Magic Choral Trick #356 Basses – Sing Your Melody

It’s time for a Bass revolution.

Yes Basses, we truly appreciate the overtones that you create – your absolutely vital role in the richness of the chorus’ sound – but now we require more.

When a Bass section is singing with the same level of artistry that we usually ask of those singing the melody line, the result is transformative.

With most groups we directors are more inclined to be merciless with our Sopranos or Leads when it comes to phrasing and word stresses. We tell the whole group what we want – but we don’t follow up nearly enough with our harmony parts.

As a result our harmony singers get the impression that what they’re doing is enough.

I’m suggesting that the director’s cajoling/nagging/bribing should start with the Basses because they are the engine that drives everything. If the Basses are singing a lovely arching phrase, absolutely everyone else will feel compelled to join in.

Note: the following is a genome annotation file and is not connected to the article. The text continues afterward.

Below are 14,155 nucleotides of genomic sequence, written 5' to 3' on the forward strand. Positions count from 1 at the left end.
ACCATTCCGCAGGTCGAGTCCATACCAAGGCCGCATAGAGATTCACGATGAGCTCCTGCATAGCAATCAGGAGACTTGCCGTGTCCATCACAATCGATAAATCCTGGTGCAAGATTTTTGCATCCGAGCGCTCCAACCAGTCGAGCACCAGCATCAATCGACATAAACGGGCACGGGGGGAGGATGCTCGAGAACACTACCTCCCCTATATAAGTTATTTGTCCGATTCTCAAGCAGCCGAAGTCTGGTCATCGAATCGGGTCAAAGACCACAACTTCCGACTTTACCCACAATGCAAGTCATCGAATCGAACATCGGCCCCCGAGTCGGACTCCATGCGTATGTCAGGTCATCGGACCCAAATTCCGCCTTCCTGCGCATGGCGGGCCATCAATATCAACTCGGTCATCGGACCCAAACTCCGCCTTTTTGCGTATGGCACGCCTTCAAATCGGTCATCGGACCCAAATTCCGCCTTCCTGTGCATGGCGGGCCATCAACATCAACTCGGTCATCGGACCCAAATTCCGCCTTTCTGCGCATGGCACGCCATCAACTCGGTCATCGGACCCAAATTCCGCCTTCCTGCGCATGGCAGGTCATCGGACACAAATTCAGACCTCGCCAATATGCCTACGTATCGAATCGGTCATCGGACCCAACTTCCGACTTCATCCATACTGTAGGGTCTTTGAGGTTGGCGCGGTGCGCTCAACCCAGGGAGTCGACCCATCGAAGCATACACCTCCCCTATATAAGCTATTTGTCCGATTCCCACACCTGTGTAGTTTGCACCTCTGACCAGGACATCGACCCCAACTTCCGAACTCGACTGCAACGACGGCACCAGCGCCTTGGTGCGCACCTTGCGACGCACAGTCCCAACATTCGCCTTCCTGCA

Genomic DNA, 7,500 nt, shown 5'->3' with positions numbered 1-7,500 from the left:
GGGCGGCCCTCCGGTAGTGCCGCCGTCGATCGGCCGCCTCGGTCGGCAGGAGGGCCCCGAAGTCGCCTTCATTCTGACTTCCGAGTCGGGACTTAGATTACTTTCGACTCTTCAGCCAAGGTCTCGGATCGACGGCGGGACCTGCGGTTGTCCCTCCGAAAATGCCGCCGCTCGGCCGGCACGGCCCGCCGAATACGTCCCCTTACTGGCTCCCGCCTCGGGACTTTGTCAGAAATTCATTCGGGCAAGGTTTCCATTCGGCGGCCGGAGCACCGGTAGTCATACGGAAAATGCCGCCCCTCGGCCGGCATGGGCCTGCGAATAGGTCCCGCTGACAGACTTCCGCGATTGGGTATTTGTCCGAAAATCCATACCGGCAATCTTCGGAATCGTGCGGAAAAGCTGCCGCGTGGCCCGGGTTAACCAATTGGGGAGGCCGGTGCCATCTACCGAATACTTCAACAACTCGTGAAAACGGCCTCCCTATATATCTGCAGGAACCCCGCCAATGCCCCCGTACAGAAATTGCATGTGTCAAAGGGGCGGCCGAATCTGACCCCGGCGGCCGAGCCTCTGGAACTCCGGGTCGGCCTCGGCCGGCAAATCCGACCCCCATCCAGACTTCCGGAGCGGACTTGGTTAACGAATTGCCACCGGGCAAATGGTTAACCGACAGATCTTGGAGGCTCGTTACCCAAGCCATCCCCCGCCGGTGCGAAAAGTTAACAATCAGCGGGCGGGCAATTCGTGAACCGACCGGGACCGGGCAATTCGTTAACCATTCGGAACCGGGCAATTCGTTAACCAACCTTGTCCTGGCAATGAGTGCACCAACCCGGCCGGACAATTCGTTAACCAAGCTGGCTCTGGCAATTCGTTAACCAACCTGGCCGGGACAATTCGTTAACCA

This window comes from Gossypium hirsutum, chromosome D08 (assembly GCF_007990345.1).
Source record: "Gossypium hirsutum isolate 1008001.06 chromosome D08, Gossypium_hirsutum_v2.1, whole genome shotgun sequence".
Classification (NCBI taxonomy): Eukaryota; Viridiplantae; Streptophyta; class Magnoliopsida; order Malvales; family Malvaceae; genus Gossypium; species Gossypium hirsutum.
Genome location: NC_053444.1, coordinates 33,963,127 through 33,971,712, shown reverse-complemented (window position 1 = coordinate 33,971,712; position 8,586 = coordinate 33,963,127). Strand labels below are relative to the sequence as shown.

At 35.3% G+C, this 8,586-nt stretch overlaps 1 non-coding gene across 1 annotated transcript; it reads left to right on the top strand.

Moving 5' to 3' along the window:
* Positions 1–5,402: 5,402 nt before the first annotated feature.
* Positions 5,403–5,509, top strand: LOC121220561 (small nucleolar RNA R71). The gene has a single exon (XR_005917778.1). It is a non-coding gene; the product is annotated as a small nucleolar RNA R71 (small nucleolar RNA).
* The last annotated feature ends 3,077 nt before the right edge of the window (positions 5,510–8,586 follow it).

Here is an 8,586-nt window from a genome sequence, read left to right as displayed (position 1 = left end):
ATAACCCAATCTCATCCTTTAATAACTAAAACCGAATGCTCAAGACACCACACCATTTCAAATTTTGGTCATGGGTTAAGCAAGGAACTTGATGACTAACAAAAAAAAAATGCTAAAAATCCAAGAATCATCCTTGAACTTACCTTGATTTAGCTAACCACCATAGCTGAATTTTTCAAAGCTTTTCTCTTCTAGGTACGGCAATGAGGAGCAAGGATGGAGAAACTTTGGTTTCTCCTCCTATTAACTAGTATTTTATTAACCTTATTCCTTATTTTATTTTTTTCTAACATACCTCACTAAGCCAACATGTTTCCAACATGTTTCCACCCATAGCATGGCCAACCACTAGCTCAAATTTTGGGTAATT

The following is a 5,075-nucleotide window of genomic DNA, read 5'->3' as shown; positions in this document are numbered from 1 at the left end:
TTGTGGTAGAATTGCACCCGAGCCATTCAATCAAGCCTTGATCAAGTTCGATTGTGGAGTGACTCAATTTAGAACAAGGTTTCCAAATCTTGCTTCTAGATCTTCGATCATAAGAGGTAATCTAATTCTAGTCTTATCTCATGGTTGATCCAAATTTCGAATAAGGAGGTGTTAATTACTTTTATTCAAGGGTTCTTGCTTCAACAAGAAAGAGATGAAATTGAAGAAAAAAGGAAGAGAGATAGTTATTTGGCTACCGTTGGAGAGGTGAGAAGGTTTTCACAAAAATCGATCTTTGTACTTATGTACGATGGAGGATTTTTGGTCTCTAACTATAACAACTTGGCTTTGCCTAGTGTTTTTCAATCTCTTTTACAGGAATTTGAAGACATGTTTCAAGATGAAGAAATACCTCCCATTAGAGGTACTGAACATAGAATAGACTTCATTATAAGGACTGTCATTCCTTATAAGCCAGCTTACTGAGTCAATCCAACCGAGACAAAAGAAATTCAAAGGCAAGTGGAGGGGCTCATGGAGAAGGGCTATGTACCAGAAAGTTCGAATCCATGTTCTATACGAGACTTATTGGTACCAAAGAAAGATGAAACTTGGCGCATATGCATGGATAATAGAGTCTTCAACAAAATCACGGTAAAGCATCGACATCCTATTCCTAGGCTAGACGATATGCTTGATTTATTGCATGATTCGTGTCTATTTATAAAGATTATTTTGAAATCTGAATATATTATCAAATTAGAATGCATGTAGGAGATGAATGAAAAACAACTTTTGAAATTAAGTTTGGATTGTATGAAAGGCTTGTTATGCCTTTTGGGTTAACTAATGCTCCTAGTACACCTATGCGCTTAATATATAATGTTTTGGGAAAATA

Bass sectionals are the best way I know to lock in the unit sound and to solidify the expressive interpretation. Probably a good idea for the director to sit in, so that he or she can give feedback on the specifics of the artistry.

However, the biggest shift here is in the transformation of the Basses’ perception that no one’s really listening to them, and that their role is strictly structural.

When the Bass section sings their part as if it’s their own poignant melody, the whole chorus suddenly sounds much more polished.

About janetkidd

I've been waving my arms in front of choirs now for more than 35 years - and these are descriptions of all the very best things I've learned. I direct a Women's Competitive Barbershop Chorus, a Men's Competitive Barbershop Chorus, a Med School choir, and for a few weeks each year - Big Choir (about 100 voices) - which performs at an annual fundraising concert. Hope at least some of these Choral Magic Tricks will be useful to you - and thanks for reading. Janet

Posted on February 26, 2016, in Uncategorized and tagged , , , , . Bookmark the permalink. Leave a comment.

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